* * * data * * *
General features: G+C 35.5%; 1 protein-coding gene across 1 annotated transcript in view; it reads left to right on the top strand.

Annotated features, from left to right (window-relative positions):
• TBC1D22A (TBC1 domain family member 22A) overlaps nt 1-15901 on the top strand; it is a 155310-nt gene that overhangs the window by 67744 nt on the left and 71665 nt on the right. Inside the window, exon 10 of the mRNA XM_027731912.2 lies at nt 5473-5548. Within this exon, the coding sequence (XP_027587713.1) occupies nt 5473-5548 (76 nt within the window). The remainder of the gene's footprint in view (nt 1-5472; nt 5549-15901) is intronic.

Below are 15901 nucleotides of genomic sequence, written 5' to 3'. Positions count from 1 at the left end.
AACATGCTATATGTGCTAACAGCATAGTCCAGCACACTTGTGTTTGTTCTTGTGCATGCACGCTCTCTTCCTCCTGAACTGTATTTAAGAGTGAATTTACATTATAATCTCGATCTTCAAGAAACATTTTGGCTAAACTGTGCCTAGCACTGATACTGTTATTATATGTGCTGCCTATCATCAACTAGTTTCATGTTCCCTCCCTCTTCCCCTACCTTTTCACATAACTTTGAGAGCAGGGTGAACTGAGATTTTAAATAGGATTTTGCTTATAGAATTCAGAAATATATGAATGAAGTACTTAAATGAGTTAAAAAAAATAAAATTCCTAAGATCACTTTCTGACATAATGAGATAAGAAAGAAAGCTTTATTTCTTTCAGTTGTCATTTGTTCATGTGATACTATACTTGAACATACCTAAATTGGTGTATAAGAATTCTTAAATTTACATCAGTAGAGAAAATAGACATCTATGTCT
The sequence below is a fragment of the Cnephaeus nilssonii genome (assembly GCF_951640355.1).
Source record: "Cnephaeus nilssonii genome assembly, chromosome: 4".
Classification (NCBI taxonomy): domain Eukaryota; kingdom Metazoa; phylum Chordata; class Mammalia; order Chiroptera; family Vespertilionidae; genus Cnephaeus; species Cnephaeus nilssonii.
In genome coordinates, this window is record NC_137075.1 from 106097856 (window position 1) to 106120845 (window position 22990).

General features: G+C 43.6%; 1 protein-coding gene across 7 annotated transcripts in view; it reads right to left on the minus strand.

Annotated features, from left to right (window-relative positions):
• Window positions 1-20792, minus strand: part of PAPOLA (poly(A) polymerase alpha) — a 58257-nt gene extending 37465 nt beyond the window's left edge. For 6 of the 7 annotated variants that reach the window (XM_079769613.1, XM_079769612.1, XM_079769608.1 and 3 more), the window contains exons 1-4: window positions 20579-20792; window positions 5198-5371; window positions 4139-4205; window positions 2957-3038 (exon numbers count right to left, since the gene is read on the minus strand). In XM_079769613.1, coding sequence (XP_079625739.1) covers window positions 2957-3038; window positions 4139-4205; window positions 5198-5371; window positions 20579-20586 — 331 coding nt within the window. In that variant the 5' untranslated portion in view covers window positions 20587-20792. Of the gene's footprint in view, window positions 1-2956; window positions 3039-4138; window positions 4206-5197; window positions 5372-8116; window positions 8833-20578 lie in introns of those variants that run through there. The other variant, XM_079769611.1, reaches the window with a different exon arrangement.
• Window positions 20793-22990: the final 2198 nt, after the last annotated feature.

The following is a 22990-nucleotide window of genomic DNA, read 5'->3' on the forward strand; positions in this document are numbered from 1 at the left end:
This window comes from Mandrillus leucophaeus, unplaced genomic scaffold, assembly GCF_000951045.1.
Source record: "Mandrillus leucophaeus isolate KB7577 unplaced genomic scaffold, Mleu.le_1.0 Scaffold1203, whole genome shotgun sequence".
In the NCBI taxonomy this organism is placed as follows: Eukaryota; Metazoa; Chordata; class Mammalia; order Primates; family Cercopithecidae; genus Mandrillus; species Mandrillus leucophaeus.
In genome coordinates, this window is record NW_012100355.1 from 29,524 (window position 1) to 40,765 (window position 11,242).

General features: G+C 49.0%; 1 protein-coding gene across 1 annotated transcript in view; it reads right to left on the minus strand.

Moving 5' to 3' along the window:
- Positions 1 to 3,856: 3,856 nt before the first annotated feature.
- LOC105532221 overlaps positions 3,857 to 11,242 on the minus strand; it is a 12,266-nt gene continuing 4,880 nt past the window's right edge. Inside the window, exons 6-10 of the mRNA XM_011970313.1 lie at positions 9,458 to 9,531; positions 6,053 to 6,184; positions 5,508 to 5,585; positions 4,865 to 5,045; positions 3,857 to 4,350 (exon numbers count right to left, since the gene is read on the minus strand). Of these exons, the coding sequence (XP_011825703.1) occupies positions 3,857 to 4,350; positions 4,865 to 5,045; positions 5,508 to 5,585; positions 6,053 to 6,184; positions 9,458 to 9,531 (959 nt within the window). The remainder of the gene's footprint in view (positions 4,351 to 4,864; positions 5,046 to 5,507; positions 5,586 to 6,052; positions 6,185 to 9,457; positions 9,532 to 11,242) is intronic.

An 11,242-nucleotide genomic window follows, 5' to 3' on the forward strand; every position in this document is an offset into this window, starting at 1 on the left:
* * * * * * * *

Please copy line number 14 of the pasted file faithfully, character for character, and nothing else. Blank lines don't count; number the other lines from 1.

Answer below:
The following is a 22990-nucleotide window of genomic DNA, read 5'->3' on the forward strand; positions in this document are numbered from 1 at the left end: